On September 5, UN Ambassador Nikki Haley gave a speech on the nuclear deal that was easily the most sustained policy address on the subject from any top-level Trump official. Haley didn't come right out and say that the US should withdraw from the deal, but basically laid out a case for why it would be justified in doing so.
The core of her argument listed the ways that Iran poses a strategic threat to the United States — and argued that the deal limits America's policy options for dealing with that threat.
"Iran's leaders want to use the nuclear deal to hold the world hostage to its bad behavior," Haley said. "It is this unwillingness to challenge Iranian behavior, for fear of damaging the nuclear agreement, that gets to the heart of the threat the deal poses to our national security,"
That's about the pithiest expression of the administration's critique of the Iran deal as you could expect: Iran does bad things, the Iran deal limits our ability to punish them for it, so we need to get out.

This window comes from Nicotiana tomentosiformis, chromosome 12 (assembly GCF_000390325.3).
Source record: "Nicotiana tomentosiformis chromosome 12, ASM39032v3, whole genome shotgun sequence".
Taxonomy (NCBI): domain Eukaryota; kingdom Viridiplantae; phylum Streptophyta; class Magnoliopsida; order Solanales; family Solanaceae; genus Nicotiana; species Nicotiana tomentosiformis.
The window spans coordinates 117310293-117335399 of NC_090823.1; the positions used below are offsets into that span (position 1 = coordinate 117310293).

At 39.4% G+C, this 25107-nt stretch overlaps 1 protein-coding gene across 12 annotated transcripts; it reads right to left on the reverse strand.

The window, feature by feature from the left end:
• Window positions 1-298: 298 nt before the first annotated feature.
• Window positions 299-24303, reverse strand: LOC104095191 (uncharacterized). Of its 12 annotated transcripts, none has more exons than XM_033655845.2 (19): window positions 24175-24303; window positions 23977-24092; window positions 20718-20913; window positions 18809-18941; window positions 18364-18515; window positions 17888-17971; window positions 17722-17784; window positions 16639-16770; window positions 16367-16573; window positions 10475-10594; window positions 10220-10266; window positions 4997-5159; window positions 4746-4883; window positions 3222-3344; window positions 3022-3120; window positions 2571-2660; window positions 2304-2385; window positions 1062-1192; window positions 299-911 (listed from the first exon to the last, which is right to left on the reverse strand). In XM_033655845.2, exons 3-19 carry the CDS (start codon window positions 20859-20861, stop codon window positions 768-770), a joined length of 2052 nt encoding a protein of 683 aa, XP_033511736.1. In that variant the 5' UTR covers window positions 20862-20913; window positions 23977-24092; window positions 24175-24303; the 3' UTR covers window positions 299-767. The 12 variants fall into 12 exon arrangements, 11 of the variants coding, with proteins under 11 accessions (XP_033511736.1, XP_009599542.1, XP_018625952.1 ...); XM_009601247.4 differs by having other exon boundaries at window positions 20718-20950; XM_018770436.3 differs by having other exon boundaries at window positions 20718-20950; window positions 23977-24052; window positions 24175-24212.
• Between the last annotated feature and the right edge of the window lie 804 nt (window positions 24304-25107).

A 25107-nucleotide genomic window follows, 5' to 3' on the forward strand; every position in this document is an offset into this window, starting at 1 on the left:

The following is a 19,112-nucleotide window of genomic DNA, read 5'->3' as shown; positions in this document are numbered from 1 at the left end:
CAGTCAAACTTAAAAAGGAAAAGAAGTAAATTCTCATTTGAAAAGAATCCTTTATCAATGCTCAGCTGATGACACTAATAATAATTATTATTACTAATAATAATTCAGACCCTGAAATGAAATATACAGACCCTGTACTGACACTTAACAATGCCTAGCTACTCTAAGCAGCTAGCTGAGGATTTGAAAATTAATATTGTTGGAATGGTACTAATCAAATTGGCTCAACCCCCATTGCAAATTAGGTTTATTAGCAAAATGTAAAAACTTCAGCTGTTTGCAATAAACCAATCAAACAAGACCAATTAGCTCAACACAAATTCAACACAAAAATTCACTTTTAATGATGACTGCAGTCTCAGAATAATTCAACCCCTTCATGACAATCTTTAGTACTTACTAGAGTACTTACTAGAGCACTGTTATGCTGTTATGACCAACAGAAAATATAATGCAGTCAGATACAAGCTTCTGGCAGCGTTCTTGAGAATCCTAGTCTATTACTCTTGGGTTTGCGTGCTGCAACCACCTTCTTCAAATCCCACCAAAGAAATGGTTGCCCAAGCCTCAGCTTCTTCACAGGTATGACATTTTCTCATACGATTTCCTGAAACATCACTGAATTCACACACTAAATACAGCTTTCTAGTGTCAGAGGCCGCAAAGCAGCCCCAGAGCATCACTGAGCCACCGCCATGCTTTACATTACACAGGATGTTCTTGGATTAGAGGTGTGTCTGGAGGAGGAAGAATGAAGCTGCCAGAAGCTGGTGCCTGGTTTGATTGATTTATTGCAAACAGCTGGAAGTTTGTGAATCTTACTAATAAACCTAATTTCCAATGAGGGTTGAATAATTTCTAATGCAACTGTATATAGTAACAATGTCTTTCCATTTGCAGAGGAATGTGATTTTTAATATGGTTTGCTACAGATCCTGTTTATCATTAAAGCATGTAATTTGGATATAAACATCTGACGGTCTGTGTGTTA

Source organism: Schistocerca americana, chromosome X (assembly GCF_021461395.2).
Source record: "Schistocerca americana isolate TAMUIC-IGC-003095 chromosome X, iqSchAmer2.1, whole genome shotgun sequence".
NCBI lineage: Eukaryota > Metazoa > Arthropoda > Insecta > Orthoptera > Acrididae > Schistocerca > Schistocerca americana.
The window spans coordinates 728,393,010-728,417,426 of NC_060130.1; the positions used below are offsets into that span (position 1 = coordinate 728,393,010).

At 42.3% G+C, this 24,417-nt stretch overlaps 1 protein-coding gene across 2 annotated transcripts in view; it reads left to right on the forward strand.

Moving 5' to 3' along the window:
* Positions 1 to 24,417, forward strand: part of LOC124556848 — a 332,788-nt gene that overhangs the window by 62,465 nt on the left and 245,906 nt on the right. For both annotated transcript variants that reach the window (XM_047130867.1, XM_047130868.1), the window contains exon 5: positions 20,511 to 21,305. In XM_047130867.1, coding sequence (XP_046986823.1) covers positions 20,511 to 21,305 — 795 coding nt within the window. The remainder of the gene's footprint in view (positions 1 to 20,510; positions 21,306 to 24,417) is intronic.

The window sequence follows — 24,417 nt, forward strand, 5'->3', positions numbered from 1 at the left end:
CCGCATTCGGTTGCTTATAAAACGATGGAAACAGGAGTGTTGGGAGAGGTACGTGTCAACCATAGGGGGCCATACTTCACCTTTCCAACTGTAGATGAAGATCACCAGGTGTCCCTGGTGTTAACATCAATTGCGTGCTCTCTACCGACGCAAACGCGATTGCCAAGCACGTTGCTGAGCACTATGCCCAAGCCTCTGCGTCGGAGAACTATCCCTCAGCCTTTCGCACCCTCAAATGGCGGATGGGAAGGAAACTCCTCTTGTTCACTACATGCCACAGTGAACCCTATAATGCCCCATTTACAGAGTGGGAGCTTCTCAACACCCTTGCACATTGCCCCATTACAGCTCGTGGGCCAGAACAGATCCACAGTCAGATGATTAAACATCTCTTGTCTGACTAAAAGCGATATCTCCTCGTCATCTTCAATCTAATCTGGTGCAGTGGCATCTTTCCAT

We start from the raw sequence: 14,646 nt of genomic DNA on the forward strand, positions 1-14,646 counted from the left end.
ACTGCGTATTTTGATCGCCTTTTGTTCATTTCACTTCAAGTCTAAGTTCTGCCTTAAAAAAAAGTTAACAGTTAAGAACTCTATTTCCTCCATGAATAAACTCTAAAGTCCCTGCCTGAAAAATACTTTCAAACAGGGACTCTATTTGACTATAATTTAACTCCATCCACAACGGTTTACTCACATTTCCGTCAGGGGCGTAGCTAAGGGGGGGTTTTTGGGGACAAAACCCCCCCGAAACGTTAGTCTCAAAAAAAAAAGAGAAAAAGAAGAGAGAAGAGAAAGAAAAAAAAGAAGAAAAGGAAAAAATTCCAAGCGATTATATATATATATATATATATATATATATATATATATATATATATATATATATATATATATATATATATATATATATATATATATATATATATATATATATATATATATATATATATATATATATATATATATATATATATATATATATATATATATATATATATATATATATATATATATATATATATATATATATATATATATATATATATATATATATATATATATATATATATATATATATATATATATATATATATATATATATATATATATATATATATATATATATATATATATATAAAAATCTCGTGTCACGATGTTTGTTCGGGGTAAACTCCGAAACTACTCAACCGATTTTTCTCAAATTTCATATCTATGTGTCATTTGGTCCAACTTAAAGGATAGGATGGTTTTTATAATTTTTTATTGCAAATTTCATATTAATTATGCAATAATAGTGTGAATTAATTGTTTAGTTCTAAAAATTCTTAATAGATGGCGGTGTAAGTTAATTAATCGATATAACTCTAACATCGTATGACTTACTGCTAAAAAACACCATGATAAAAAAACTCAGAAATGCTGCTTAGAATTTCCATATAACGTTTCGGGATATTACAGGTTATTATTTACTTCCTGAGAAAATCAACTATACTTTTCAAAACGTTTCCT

The problem is that many experts believe that canceling the deal wouldn't necessarily persuade Iran to change its behavior. The key reason why is that nuclear deal with Iran is a very limited and specific agreement.
It ends a series of punishing international sanctions on Iran imposed prior to 2015 in exchange for Iran ending a large swath of nuclear-related activity and agreeing to a strict regimen of international inspections to ensure compliance. The punishment for Iranian cheating — like operating prohibited technology used to produce nuclear material — is the reimposition of sanctions.